A guinea pig makes a great classroom pet. I know, because we have had a pet guinea pig in our classroom for more than three years the same guinea pig, Mocha. We got him through an ad in the paper guinea pig, cage, and water bottle, all for about $4.
Mocha has become an integral part of our classroom. He is a teacher, a nurturer, a friend, a confidante, and our class pet.
Pets bring so much to the table, and provide hands-on ways to learn.
What does Mocha need to eat? What living conditions does he thrive in? Where do guinea pigs come from?
The students and I have done research on these topics and questions, including what happens when your guinea pig is urinating a lot and there is a little blood by his rectum.
Yes, we have tackled some health questions regarding our friend, Mocha.
In this most recent health situation, we needed a real doctor’s advice from a real veterinarian.
There is no line item in our class budget for pet care. The young adults I work with are 18 to 21 years old, so we focus a lot on work and independent skills. We run a snack cart, in which we earn money that goes into a student account for our program. “Raising Mocha” supplies come out of this budget, as well as out of teacher’s pockets.
After school one day a couple of weeks ago, I stopped by Lester Prairie Vet Clinic on my way home from school/work. Dr. Richard Kiekhaefer happened to be in. I could see he was busy, but he was kind enough to listen to my concerns regarding our dear Mocha.
He consulted and talked with another one of the fine staff there, and told me that he would call me at home.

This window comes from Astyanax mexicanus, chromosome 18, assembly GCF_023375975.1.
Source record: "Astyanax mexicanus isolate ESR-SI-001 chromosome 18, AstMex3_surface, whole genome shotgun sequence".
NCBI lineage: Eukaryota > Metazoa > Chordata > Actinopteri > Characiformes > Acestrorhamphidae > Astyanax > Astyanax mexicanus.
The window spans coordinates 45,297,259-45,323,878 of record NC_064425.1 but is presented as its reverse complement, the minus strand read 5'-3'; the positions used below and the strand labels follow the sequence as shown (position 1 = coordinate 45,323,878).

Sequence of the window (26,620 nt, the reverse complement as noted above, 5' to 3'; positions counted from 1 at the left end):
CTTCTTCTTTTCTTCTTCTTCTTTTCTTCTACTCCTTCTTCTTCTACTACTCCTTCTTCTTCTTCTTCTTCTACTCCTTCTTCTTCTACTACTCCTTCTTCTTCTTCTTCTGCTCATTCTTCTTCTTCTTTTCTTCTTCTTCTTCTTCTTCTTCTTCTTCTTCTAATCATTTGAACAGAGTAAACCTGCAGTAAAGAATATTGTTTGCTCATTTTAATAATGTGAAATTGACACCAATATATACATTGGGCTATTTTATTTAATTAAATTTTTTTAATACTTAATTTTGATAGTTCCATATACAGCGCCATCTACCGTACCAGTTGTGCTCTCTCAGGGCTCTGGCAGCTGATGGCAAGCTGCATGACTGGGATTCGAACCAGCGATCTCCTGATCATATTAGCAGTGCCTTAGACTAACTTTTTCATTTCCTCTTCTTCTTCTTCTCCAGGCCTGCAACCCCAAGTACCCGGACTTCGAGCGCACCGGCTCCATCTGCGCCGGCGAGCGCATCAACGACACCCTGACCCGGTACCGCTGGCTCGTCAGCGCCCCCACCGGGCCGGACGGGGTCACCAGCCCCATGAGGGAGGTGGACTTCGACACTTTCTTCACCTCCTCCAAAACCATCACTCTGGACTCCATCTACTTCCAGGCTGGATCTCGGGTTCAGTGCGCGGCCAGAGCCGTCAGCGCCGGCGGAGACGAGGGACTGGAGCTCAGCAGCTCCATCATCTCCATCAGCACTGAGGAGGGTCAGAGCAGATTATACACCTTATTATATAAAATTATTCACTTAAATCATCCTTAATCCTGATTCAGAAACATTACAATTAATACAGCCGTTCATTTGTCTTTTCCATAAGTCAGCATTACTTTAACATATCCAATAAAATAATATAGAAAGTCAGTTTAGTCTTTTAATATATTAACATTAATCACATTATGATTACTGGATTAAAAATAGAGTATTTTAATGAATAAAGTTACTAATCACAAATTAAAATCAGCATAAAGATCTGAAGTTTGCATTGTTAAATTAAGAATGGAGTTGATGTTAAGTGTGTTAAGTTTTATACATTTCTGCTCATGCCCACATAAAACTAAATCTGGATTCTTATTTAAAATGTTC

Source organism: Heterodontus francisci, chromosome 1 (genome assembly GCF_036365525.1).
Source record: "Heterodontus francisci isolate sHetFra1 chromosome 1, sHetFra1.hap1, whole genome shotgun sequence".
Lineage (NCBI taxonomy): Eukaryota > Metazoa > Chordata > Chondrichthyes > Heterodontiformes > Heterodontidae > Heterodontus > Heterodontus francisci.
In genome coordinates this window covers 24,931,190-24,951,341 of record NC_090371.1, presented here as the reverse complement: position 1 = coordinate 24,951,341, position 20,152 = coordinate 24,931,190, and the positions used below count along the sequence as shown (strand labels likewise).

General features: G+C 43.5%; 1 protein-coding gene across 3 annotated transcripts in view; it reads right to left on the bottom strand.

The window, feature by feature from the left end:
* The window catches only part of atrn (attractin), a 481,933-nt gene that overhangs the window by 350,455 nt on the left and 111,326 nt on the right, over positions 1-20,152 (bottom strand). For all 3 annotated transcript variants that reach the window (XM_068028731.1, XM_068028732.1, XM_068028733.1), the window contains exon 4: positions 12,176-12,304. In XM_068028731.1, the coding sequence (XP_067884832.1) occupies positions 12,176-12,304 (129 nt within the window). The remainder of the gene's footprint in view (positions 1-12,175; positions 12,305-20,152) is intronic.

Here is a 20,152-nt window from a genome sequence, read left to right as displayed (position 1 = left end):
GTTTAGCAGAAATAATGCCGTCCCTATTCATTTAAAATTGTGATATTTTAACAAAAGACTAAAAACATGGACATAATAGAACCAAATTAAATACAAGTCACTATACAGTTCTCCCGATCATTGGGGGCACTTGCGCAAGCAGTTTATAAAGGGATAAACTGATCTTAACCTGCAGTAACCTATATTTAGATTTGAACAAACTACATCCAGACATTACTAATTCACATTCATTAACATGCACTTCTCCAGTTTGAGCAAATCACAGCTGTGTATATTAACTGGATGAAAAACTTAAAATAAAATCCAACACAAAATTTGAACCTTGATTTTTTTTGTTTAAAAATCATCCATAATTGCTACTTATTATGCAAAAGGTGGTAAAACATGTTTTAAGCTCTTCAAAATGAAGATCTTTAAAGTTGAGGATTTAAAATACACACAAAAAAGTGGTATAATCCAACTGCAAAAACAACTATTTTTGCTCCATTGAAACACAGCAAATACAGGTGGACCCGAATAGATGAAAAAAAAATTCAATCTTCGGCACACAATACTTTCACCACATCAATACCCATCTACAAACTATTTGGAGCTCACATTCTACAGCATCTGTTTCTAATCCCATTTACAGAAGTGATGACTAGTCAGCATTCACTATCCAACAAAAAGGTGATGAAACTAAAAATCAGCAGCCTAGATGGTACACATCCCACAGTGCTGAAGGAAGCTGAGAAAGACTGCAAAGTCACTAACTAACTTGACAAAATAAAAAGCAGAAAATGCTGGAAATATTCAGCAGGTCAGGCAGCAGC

I gave him my number, and, sure enough, a short time later, he called me at home with a description of possibilities of what was ailing Mocha maybe an infection, maybe stones, maybe cancer.
Dr. Kiekhafer went further than that. He gave me some medicine to try with Mocha two times a day. He told me to call him back after we tried the medicine, to either continue with a longer regimen of the medicine, or do further research.
Talk about going above-and-beyond. I thanked him, and told him my students would be thankful, as well.
Giving medicine to a guinea pig requires more than just one person, as you can imagine.
My cohort held him up gently, of course and I put the syringe dropper of medicine in his mouth. We found out it was easier than we thought, and the process went slick every time. Mocha sucked on the dropper. Maybe it tasted like apple or carrots, as these are Mocha’s favorite treats.
Well, it seems something worked time, medicine, and lots of love from lots of people. Mocha is eating as normal, as well as urinating and the such, too.
Mocha and other such pets really do enrich our lives.
In our program, our students, who are young adults, are responsible for his care, including feeding, watering, and cleaning his cage. It absolutely is about responsibility and respect for a living being. They know that Mocha has needs that need to be met by someone else.
When needs are met and we fulfill a responsibility, itbuilds character and self-esteem. It feels good to meet a responsibility that we have.
Mocha has been more than just a teacher of responsibility, though. He has been a nurturer, a stress reliever, and a form of a living connection.
Many of the young adults I work with, if not all, have formed a bond with Mocha. At breaks, Mocha is out of his cage and always in someone’s hands being petted, held, and talked to. Pets have emotional needs too, just like humans.
Mocha knows when we enter the room; he starts squeaking and purring. Maybe he wants a carrot, maybe some water, or maybe some attention. He communicates, and we respond or we do our best to.
Yes, Mocha does not even know it, but he is one great teacher and friend. Yep, he takes some work, but most worthwhile things do.